Reference > Quotations > S. Austin Allibone, comp. > Prose Quotations from Socrates to Macaulay
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S. Austin Allibone, comp.  Prose Quotations from Socrates to Macaulay.  1880.
 
Fate
 
  God overrules all mutinous accidents, brings them under his laws of fate, and makes them all serviceable to his purpose.
Antoninus.    
  1
 
  We should consider that, though we are tied to the chains of fate, there are none but rational creatures have the privilege of moving freely, and making necessity a choice; all other things are forced onward, and dragged along to their doom.
Antoninus.    
  2
 
  A strict belief in fate is the worst of slavery, imposing upon our necks an everlasting lord or tyrant, whom we are to stand in awe of, night and day; on the other hand, there is some comfort that God will be moved by our prayers; but this imports an inexorable necessity.
Epicurus.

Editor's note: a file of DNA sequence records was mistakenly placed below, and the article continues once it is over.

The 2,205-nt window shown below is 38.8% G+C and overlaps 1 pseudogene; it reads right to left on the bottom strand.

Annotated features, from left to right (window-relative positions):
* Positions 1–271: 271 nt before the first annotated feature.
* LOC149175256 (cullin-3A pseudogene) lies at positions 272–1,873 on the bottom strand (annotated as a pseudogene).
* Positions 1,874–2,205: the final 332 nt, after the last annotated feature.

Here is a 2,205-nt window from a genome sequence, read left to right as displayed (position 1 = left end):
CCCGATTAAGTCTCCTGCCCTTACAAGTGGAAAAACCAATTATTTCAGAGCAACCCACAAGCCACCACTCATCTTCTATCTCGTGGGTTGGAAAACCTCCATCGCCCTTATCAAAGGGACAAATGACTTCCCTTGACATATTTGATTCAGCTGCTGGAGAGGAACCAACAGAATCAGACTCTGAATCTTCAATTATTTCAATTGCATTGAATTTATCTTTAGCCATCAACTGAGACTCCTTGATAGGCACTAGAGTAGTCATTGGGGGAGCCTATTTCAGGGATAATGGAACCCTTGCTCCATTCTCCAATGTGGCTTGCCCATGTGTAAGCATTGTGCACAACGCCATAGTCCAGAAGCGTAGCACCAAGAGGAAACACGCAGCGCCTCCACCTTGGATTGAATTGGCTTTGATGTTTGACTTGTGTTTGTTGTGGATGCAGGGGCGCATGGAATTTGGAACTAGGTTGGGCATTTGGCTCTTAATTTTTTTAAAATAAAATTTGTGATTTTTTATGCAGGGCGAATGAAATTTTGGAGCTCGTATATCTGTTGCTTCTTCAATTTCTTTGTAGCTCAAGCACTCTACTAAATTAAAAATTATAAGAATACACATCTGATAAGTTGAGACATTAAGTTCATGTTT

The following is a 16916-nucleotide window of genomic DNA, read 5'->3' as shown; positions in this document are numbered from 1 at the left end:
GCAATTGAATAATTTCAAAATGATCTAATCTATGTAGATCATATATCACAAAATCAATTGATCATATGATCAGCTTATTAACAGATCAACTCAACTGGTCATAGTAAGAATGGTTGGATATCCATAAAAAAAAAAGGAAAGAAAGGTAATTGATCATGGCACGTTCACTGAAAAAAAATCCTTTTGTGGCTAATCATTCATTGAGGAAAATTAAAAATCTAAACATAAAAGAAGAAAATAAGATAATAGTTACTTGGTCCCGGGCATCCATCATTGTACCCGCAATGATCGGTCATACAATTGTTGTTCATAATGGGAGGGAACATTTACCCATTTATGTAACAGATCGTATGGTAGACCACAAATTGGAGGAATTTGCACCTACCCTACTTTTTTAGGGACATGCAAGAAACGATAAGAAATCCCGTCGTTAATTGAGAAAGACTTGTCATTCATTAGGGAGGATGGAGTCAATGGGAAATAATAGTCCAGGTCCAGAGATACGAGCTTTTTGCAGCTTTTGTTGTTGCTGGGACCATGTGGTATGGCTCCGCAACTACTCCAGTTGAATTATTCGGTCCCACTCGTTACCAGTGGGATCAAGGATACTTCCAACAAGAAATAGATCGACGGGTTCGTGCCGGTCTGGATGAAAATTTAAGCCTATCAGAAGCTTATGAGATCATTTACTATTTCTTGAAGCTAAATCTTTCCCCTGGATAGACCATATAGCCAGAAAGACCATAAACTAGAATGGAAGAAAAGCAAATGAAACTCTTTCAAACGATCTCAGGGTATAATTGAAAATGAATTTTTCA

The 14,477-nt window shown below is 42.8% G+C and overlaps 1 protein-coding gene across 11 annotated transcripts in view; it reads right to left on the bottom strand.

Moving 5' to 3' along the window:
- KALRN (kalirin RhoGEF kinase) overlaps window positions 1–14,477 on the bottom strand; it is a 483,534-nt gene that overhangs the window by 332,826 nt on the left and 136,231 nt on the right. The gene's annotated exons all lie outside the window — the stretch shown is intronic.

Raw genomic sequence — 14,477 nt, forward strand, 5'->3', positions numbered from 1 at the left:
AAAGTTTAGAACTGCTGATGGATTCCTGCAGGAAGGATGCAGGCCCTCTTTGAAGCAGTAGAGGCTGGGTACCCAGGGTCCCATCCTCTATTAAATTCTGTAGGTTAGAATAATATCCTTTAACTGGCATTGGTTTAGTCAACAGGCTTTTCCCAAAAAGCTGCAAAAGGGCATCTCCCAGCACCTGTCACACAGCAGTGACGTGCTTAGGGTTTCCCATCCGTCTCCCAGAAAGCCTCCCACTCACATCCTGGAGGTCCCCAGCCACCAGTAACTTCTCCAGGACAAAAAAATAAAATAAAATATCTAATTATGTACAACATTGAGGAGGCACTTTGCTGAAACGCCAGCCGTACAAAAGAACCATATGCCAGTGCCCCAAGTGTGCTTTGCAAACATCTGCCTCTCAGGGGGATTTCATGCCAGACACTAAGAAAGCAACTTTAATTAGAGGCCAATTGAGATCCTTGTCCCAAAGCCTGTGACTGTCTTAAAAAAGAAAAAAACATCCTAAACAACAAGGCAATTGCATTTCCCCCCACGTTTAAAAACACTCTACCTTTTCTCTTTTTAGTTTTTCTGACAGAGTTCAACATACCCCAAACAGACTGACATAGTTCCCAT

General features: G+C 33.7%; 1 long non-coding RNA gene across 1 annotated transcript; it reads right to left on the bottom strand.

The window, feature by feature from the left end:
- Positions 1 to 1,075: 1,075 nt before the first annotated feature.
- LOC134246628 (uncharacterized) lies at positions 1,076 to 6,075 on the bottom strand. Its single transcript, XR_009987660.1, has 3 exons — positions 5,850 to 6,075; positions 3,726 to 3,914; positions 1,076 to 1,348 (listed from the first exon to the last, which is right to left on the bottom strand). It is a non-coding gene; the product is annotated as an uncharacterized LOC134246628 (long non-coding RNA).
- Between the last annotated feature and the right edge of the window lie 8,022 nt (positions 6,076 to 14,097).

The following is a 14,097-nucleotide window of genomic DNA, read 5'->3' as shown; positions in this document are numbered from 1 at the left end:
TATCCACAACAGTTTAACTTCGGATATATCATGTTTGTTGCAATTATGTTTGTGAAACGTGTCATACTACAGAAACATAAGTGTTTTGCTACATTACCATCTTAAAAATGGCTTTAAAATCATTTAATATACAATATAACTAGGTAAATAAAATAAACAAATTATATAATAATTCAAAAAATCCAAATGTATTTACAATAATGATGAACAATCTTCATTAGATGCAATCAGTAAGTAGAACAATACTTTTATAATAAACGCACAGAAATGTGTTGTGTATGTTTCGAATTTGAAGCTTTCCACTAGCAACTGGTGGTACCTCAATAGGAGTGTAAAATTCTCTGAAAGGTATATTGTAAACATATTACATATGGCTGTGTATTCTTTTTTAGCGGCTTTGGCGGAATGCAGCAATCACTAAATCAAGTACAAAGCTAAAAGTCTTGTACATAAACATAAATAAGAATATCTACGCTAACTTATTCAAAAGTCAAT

3
 
  All things are in fate, yet all things are not decreed by fate.
Plato.    
  4
 
  Concerning fate or destiny, the opinions of those learned men that have written thereof may be safely received had they not thereunto annexed and fastened an inevitable necessity, and made it more general and universally powerful than it is.  5
 
  What must be shall be; and that which is a necessity to him that struggles is little more than choice to him that is willing.
Seneca.    
  6
 
  As fate is inexorable, and not to be moved either with tears or reproaches an excess of sorrow is as foolish as profuse laughter; while, on the other hand, not to mourn at all is insensibility.
Seneca.    
  7
 
  The Stoics held a fatality, and a fixed unalterable course of events; but then they held also that they fell out by a necessity emergent from and inherent in the things themselves, which God himself could not alter.
Robert South.    
  8
 
  Others delude their trouble by a graver way of reasoning,—that these things are fatal and necessary,—it being in vain to be troubled at that which we cannot help.
John Tillotson.    
  9
 
  It was a smart reply that Augustus made to one that ministered this comfort of the fatality of things: this was so far from giving any ease to his mind, that it was the very thing that troubled him.
John Tillotson.    
  10
 
 
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